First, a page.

Humira was then restarted -given a few weeks to work
Did nothing
So stelara was started

per Ds Stelara does not burn for the injection like humira
It hurts a little if say “mom” is in a rush and doesn’t let it warm up for 15 minutes
Stelara is only stable at room temp once for four hours.
Then it is no longer effective

the syringe is weird (hard plastic -think kids breakable toys- over a tiny built on glass vial )
The hard plastic syringe covers the needle (spring ) after injection

10 mg of pred did not cover his symptoms at all btw
But he had developed adrenal insufficiency duringbthis due to using pred from may/June until Dec
So they wanted it as low as possible
10 mg was almost useless
Also remember though his arthritis is far worse than his crohns so Stelara every 8 weeks wasnt the best for arthritis
 
So sorry to hear that both kids are flaring. And yeah, it seems like there's something about Nov/Dec that seems to lead to flares here too. Are your kids having symptoms, or just high calprotectin?
 
So sorry to hear that both kids are flaring. And yeah, it seems like there's something about Nov/Dec that seems to lead to flares here too. Are your kids having symptoms, or just high calprotectin?
C had been having pain since September but we didn't even mention it at consult in October because he had so many past issues with pain that ended up being severe constipation with labs all good. The fcal was just an afterthought by GI as he was ordering one anyway for H. Turns out that this time the disease was flaring. I felt bad after the fact that I missed it but it's a good lesson for anyone reading.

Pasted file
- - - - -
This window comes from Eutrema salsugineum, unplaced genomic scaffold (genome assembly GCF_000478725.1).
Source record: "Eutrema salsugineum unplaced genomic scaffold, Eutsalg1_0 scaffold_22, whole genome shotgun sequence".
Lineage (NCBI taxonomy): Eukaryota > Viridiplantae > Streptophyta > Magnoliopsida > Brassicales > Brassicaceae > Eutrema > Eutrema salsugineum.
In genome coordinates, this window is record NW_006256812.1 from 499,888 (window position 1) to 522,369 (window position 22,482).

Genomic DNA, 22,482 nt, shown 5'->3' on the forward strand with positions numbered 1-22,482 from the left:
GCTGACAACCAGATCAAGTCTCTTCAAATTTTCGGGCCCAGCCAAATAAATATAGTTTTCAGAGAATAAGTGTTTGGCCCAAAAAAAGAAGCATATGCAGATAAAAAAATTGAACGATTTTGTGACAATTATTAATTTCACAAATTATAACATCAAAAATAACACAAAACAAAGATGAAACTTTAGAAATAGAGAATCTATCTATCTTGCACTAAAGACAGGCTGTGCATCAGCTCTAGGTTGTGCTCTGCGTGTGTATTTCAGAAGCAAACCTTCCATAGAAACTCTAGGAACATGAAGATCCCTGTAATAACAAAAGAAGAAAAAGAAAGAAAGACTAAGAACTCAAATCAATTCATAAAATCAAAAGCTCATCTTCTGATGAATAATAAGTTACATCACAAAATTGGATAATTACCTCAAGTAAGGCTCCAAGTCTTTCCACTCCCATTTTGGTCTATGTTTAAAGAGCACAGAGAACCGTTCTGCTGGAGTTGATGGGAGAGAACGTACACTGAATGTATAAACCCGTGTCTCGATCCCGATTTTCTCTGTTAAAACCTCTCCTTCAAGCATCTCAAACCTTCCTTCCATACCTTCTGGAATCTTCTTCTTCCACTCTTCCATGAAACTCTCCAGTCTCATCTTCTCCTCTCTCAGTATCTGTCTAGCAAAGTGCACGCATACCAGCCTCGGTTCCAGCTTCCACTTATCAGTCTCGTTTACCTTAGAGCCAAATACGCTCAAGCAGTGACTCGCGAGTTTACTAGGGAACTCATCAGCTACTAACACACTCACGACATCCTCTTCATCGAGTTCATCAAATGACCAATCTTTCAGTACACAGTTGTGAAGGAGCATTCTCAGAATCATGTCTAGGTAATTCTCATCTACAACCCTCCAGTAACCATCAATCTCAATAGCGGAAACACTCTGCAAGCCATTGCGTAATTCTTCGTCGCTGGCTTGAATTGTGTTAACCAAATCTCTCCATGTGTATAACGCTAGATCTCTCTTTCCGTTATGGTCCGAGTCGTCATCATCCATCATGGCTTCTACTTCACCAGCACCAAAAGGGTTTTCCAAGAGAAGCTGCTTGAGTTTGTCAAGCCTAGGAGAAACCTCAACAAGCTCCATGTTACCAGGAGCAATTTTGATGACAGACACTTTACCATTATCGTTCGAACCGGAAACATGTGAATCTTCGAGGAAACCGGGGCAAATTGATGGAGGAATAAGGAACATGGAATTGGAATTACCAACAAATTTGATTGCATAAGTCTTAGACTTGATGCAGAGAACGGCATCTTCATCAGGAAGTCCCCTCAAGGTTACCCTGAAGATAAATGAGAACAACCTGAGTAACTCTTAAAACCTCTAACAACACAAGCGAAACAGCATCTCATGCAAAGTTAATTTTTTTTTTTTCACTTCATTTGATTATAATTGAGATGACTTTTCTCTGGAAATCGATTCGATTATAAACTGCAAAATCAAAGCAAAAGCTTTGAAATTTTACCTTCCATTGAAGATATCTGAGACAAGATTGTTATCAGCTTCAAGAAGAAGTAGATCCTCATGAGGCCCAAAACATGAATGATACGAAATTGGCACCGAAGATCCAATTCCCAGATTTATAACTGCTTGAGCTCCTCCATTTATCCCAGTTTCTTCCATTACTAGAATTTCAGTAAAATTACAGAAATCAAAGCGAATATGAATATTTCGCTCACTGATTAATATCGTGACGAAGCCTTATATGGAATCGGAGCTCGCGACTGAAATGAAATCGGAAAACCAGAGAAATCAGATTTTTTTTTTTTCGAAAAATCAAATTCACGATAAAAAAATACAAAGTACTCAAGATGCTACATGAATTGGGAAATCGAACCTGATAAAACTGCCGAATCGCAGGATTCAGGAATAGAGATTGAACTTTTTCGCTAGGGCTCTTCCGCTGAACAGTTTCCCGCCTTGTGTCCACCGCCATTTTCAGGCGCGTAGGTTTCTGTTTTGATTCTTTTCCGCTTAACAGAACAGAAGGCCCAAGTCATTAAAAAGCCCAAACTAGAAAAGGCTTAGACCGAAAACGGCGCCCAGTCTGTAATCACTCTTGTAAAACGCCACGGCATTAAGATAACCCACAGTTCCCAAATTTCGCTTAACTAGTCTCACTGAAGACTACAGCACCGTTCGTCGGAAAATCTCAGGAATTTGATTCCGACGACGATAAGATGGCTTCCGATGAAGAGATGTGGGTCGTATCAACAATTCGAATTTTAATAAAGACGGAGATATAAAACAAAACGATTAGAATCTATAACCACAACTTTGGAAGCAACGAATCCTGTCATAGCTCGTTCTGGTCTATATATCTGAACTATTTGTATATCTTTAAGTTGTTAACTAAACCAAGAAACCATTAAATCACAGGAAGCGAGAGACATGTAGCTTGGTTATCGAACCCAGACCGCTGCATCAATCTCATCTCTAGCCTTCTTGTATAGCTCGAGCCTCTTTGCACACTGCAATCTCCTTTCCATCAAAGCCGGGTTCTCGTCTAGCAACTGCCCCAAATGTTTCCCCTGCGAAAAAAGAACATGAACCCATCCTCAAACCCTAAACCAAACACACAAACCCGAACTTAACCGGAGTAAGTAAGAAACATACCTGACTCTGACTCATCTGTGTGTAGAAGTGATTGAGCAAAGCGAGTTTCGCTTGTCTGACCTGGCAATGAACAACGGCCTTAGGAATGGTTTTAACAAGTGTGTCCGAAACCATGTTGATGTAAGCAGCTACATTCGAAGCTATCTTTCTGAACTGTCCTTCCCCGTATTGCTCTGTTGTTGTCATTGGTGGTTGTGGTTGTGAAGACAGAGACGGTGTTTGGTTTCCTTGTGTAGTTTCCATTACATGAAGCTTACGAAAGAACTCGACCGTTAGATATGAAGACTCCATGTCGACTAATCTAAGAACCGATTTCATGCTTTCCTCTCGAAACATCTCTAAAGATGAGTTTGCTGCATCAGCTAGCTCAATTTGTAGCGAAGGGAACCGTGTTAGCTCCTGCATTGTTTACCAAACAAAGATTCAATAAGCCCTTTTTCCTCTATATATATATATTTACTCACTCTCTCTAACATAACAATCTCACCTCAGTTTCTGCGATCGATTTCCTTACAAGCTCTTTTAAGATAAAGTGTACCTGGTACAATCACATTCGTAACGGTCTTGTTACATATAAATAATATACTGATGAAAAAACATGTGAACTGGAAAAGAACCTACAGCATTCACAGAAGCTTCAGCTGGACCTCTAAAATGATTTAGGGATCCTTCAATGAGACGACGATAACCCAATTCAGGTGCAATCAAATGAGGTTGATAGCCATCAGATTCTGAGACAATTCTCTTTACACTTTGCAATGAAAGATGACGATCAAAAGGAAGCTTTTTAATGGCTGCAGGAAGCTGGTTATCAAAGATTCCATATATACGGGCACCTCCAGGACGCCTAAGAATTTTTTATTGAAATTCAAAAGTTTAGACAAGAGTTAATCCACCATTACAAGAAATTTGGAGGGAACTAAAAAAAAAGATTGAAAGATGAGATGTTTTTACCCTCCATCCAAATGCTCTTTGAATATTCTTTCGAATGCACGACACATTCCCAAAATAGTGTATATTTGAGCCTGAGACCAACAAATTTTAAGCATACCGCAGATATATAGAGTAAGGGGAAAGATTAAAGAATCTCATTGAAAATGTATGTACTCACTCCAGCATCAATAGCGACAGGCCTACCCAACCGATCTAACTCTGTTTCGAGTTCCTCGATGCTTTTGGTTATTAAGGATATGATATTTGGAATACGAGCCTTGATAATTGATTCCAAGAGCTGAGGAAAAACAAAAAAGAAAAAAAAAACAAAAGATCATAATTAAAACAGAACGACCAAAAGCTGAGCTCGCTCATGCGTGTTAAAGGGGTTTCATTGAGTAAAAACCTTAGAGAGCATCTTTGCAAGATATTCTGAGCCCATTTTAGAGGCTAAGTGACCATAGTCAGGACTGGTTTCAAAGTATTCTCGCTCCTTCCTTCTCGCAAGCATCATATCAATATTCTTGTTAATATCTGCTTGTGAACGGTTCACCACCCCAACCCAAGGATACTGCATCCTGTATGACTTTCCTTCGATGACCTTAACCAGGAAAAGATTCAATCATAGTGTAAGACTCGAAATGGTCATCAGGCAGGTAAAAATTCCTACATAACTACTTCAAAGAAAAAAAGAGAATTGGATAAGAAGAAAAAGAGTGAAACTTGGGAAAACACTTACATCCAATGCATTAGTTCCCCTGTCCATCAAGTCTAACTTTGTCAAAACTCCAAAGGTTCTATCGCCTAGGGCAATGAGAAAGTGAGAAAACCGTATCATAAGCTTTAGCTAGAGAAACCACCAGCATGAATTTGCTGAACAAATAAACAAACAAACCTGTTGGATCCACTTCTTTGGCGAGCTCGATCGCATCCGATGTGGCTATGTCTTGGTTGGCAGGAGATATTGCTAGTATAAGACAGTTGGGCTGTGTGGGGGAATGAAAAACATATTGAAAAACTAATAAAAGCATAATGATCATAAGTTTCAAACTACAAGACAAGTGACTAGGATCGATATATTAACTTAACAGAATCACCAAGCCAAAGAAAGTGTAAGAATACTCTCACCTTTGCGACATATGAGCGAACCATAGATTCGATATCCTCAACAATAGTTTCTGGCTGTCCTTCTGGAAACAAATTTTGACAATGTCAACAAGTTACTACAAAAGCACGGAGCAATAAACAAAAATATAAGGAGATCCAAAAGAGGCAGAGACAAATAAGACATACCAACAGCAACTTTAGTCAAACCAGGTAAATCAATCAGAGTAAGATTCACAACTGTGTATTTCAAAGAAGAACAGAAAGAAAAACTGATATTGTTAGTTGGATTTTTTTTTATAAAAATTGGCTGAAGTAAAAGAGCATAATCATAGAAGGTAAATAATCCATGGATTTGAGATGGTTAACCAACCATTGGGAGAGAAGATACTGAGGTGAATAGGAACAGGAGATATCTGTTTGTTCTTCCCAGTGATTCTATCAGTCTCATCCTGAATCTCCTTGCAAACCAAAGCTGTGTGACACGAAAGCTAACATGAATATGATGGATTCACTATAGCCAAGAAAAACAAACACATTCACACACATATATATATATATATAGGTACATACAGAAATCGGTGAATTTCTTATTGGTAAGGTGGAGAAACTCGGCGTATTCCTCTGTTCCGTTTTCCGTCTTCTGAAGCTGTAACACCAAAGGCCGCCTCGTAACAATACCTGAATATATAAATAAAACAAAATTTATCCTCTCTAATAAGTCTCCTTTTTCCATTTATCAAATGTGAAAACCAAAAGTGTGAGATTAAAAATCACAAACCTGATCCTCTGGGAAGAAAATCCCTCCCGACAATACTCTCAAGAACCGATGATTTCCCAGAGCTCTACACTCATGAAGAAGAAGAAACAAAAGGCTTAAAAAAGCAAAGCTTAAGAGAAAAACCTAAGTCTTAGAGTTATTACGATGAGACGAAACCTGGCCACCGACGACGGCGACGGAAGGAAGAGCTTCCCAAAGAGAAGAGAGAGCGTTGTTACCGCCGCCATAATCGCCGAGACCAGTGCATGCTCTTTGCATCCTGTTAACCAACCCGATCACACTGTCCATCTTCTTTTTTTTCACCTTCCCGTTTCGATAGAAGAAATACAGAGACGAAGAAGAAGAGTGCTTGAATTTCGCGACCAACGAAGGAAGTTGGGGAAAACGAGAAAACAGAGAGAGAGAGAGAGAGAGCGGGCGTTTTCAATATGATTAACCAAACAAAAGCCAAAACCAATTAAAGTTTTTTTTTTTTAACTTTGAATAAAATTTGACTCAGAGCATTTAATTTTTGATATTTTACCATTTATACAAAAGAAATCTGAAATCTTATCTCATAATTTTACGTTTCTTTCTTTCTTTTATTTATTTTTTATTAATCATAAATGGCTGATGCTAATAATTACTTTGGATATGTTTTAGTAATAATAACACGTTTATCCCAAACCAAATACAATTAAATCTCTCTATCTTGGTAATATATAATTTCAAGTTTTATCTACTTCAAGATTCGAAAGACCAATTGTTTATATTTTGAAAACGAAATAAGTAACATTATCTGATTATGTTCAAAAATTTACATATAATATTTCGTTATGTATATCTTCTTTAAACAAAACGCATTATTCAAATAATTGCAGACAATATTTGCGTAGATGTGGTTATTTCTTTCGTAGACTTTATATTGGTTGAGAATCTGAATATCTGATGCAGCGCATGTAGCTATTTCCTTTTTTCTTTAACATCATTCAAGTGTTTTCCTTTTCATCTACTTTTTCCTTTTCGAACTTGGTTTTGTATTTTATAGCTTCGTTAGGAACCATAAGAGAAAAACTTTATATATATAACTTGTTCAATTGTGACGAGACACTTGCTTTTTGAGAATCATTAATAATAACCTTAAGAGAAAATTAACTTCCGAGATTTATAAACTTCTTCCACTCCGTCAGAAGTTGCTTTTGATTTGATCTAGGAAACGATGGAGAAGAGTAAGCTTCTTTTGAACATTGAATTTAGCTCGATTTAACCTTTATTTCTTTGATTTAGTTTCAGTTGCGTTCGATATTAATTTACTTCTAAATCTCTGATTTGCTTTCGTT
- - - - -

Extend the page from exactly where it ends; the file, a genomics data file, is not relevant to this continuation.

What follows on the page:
His calpro was almost 600 and he's never been above 200 if I remember correctly. He's 12 and was diagnosed at age 9 with mild disease on scopes.

H has just been really tired for months. Recently a little pain after eating. She is usually pretty asymptomatic even when flaring but also very good at protecting herself. Rests a lot. It's hard to tell what is going on. There are eventually things that show up in bloodwork. Dropping albumin, RBC drops, etc.

Usually the Calprotectin is the red flag.
 

Maya142

Moderator
Staff member
Really sorry to hear H is flaring. That is the highest FCP I have seen in 7 years on here - yikes :eek:. I can't believe she doesn't have major symptoms!!

Has Humira ever controlled her disease well? I'm asking because she could be a primary non-responder (i.e. does not respond at all to anti-TNFs) or a secondary non-responder (used to respond to an anti-TNF but lost response). The next med choice should depend on which category she is in. If she's a primary non-responder, then they'd use either Stelara or Entyvio. Entyvio works best in the colon, as I'm sure you know, and i know H has had pretty severe colonic disease in the past. The downside would be that her small bowel may not respond.

My daughter's GIs (both adult and pediatric) told us that Stelara works better in the small bowel...but then you run into the chance that her colon will flare again.

Repeat scopes might make sense given that Stelara/Entyvio work in different places - you need to know where the inflammation is.